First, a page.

Breastfeeding is normal, natural, and possible (and comes with some hurdles).
The hurdles are real and without help, it can feel impossible to move forward. Help exists. Learn about it. Please ask me.
Everyone is trying to sell you things, because you're part of a "market."
For instance, I would like you to come to my classes. Other people want you to buy things not because you need them, but because they are selling them. This includes me. You don't need prenatal yoga. You don't need a crib skirt. Right?
Boobs and a carseat are the only things you actually need before baby comes.
If you're pregnant, you're halfway there. You can buy things later, I promise.
Motherhood isn't all roses and rainbows.
Everyone has a different journey to motherhood, with different baggage. You do actually need Mom & Me yoga to form a community where you can remember that you're doing everything right (even when you do something wrong).
There are bad mothers out there, but you're probably not one of them.
Everyone tells me, "I'm such a bad mother!" Then they talk about the time they put junior in mismatched socks, or turned their back and he rolled off of the couch, or gave him formula. Everyone makes mistakes, and mistakes do not make you a bad mother.
You are beautiful.
Yep, you. Even if you're covered in spit up or your ankles are as wide as your hips. Mama lions are amazing and so are you. Rawr.
That's my agenda. I reserve the right to amend it at any time.
What did I miss?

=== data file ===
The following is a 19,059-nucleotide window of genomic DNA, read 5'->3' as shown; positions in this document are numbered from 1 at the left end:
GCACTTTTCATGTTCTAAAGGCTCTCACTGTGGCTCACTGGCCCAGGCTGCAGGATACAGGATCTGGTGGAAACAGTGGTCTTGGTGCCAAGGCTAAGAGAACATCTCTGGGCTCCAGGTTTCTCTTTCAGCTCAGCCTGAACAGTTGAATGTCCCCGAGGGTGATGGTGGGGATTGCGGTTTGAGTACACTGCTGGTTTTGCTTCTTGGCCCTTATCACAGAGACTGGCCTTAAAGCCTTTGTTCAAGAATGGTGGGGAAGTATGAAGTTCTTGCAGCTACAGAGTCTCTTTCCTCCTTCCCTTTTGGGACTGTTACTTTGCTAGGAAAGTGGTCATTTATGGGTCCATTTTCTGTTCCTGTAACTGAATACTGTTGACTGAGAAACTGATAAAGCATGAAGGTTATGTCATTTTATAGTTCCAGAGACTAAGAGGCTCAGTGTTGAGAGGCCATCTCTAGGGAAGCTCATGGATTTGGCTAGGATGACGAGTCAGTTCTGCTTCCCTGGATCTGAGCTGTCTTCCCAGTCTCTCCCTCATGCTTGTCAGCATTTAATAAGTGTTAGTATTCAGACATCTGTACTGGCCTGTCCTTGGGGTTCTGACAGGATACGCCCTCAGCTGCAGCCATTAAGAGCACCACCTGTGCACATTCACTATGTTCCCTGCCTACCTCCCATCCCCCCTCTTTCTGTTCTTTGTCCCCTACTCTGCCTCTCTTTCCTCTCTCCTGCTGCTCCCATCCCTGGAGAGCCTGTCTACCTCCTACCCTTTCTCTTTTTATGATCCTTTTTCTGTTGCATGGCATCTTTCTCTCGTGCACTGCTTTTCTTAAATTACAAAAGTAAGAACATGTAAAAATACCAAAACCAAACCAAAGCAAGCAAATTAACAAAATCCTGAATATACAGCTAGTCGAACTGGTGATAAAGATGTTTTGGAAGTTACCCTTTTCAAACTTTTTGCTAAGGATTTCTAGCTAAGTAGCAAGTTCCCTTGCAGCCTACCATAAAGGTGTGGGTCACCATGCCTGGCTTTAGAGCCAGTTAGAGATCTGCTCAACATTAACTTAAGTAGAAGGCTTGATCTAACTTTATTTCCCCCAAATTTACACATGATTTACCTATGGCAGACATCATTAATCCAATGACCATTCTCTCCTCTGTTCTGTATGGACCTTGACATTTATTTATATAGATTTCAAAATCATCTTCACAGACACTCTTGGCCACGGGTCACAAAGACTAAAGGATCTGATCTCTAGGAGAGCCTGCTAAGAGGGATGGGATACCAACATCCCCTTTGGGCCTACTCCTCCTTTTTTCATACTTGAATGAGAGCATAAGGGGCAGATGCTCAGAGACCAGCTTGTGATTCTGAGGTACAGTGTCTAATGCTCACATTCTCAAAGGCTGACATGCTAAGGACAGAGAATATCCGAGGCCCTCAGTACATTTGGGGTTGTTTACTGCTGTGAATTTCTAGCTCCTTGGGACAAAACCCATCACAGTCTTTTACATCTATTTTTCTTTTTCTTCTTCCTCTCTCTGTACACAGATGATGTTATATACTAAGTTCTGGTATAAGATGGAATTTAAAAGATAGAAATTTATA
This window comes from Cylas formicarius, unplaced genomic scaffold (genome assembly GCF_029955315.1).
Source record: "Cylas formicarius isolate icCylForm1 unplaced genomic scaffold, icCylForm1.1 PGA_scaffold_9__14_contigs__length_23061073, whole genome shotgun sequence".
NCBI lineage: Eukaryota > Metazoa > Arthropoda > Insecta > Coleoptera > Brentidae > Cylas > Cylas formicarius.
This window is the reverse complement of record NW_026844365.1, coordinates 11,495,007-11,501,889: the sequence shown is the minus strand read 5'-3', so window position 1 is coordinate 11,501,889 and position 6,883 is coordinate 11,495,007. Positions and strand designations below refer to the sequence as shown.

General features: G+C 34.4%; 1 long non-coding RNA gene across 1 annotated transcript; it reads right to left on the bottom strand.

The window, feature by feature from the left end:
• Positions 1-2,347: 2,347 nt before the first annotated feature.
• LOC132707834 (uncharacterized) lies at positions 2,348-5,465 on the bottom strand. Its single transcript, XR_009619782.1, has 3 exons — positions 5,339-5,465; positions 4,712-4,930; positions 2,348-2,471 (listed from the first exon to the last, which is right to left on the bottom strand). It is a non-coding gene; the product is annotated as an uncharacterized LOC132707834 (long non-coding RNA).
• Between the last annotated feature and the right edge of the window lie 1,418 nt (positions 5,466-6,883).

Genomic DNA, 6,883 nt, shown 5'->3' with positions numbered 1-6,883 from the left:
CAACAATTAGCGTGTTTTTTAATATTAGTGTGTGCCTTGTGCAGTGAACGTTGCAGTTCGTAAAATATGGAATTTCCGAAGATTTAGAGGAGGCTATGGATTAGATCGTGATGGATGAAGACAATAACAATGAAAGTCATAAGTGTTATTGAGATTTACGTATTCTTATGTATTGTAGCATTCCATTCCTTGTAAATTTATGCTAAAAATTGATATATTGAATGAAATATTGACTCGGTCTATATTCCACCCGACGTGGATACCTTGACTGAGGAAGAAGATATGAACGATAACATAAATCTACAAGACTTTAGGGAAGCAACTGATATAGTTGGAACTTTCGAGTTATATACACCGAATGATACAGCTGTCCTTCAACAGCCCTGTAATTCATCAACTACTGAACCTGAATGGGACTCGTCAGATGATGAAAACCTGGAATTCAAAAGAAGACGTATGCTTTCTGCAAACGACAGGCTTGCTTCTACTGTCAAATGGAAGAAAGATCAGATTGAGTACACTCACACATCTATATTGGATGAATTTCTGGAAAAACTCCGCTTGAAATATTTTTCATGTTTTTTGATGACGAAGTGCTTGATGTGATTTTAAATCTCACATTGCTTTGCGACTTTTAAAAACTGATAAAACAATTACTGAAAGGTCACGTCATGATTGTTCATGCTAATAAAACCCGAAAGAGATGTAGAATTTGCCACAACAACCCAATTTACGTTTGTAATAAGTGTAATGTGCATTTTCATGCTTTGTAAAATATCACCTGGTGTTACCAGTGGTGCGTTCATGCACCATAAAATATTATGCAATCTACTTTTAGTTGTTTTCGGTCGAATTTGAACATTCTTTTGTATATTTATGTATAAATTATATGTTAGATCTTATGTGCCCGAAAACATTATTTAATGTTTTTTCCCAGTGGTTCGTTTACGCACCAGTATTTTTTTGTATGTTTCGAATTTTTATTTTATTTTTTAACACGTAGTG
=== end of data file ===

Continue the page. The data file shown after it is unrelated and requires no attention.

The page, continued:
Photo: Pure Presence Photography
If you're not ready to give up your regular yoga practice, but are not sure how to adapt your practice to accommodate for that bun you're baking, here are my most basic tips.
First, clear your yoga practice with your midwife or doctor AND tell your instructor you're expecting. Basic truths in life: full disclosure yields the most honest relationship and best chance for success.
Do 80%: If you normally practice five days a week, either cut to four or scale back the intensity of your practice. The most important thing you're doing these days is creating another person, so devote some of your time and energy to that, why don't 'cha? If you're relatively new to yoga and attending a non-prenatal class, assume that you will participate at the 80% level. It's ok to get a B- this time.
Don't put an oven in a sauna: My general rule for my own life is to use the past 2,000 generations of humans on Earth to evaluate my own behavior. Have they illustrated great success doing what I'm trying to do? If not, why not? Has this most modern generation demonstrated success? I feel this way about super-heated yoga. Even if YOU have been doing it for a dozen years, it isn't time-tested (the way tofu has been for 5,000 years) nor is it a very popular thing to do (like air travel).